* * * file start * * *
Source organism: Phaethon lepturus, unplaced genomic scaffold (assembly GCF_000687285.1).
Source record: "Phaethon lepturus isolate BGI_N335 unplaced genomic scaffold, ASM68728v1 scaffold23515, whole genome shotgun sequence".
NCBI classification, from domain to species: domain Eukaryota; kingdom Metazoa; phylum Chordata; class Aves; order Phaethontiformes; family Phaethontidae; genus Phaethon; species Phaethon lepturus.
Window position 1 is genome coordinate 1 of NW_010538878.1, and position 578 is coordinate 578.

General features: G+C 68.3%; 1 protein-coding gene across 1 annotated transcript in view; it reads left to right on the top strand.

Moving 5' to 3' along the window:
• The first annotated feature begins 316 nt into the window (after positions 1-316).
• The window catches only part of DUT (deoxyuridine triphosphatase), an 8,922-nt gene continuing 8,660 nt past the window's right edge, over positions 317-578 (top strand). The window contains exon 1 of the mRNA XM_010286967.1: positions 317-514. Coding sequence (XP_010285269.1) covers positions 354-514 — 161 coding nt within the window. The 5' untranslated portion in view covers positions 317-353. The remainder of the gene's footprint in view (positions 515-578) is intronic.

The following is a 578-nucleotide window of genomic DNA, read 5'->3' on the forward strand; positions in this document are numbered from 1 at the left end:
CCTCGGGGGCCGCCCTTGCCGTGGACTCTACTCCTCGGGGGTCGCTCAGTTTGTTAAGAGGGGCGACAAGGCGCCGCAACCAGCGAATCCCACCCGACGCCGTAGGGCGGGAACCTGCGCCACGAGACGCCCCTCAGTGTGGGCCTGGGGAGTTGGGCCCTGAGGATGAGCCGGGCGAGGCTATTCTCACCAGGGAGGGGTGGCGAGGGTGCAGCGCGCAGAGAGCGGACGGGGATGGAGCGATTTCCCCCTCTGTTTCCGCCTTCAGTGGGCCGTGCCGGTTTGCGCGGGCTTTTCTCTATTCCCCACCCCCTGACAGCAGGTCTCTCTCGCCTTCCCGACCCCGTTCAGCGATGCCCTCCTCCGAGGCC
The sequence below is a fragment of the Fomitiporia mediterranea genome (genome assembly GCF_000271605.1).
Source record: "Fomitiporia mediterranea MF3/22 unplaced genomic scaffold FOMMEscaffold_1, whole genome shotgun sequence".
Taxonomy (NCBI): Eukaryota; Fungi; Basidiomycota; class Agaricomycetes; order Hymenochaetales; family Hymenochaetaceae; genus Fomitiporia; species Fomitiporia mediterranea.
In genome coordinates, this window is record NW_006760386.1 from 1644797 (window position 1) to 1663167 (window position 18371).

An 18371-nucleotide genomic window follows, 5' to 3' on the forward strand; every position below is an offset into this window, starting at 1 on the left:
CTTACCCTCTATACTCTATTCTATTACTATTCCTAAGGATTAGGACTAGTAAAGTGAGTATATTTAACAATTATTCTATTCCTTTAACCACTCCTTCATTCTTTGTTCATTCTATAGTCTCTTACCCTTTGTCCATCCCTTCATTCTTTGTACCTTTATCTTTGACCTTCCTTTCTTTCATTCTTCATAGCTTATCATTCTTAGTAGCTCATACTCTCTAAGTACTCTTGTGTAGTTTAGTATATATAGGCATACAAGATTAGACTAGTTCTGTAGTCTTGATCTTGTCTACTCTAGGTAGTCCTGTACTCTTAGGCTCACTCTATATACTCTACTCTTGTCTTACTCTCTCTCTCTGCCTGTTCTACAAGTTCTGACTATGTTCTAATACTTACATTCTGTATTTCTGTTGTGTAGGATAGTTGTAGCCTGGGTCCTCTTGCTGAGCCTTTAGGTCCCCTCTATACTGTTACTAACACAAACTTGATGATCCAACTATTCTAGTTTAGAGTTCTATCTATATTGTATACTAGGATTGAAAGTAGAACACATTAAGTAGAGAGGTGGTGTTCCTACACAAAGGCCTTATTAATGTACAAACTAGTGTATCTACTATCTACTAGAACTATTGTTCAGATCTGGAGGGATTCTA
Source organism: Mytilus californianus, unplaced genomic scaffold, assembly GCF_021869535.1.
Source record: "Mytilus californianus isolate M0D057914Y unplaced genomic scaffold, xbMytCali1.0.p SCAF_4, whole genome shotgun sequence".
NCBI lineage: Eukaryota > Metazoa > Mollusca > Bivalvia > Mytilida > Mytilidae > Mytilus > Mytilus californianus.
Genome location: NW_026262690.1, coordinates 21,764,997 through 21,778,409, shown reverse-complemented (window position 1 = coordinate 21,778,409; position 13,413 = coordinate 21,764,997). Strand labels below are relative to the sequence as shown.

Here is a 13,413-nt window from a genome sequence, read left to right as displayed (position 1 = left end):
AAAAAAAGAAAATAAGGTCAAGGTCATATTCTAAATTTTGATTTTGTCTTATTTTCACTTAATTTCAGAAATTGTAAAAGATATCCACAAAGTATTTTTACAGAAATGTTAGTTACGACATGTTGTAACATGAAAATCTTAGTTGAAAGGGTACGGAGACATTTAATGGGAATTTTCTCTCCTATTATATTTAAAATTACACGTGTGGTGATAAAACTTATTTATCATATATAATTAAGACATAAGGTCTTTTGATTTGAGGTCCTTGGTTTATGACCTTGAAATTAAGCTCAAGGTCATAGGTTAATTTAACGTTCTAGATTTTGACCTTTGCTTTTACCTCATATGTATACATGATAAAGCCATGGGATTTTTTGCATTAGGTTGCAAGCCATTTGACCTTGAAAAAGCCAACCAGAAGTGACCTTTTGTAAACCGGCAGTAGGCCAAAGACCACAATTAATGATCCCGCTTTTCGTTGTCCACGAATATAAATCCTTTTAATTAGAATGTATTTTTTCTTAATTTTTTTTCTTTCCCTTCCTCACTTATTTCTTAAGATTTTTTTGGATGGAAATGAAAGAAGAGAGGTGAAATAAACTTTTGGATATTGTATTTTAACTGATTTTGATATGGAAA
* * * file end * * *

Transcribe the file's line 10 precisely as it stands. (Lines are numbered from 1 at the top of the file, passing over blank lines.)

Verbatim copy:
CCTCGGGGGCCGCCCTTGCCGTGGACTCTACTCCTCGGGGGTCGCTCAGTTTGTTAAGAGGGGCGACAAGGCGCCGCAACCAGCGAATCCCACCCGACGCCGTAGGGCGGGAACCTGCGCCACGAGACGCCCCTCAGTGTGGGCCTGGGGAGTTGGGCCCTGAGGATGAGCCGGGCGAGGCTATTCTCACCAGGGAGGGGTGGCGAGGGTGCAGCGCGCAGAGAGCGGACGGGGATGGAGCGATTTCCCCCTCTGTTTCCGCCTTCAGTGGGCCGTGCCGGTTTGCGCGGGCTTTTCTCTATTCCCCACCCCCTGACAGCAGGTCTCTCTCGCCTTCCCGACCCCGTTCAGCGATGCCCTCCTCCGAGGCC